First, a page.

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Girls Just Wanna Have Comics

July 11, 1999|LYNELL GEORGE

Before comix got all high falutin' and renamed themselves "graphic novels," there was a posse of to-be-reckoned-with women rattling around the scene, giving the Marvel superheroes a run for their money. To be sure, they've spanned the gamut--from proto-punk Nancy with the porcupine hair to the ever-conspiring Veronica with her Bettie Page 'do, so dense and deep blue-black that it looked like the India ink had leaked from pen to page.

From movie-star-cum-paper-doll "Katy Keene" to the hyper-real ennui of "Love and Rockets," Trina Robbins' "From Girls to Grrrlz" (Chronicle Books) is a savvy survey of comic book history, many for girls by girls, or--nowadays--by wimmin for wimmin.

Robbins has 30 years in the trenches as a writer / cartoonist. She penned the first all-women comic book, "It Ain't Me, Babe," and traveled through both the mainstream and underground art worlds. That up-close knowledge informs the book.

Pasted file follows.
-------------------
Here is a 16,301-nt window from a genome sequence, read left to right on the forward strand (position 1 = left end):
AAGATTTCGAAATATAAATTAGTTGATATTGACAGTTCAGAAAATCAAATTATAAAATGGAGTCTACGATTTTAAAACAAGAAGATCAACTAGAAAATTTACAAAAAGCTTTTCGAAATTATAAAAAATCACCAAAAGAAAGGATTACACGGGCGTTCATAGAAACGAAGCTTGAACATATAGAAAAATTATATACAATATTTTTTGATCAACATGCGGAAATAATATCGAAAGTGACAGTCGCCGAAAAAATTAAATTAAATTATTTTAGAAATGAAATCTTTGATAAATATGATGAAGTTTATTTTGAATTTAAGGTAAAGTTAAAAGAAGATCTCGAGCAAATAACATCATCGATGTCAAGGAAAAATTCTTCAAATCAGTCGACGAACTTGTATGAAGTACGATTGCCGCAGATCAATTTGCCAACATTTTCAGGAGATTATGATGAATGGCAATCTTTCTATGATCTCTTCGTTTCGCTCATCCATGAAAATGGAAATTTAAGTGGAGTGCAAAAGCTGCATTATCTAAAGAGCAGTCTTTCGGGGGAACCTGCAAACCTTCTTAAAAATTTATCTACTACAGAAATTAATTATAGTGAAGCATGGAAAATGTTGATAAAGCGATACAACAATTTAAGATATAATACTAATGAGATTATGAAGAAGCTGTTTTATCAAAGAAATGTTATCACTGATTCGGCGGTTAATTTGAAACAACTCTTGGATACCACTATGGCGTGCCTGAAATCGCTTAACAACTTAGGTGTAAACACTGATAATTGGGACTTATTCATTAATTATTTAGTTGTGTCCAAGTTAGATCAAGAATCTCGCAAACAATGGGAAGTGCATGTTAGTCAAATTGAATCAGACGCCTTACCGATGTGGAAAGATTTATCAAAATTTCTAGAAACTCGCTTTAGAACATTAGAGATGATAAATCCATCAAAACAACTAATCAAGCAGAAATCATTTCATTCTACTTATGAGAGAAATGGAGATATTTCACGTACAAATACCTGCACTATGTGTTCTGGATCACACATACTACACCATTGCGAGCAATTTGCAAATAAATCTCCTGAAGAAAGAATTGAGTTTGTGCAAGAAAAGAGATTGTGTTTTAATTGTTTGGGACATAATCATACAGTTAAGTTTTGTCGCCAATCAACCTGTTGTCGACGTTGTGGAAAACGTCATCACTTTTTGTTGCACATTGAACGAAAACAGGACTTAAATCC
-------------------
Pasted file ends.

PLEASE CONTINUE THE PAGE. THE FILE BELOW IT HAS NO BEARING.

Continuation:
"With all the wonderful girl comics out there, one would think that women and girls of all ages have all the comics they could want. . . . This could not be further from the truth," writes Robbins. "Women make up 52% of the population, and they like to read. It doesn't take a rocket scientist to figure out that they would also like to read comics, if publishers would only produce [them]."

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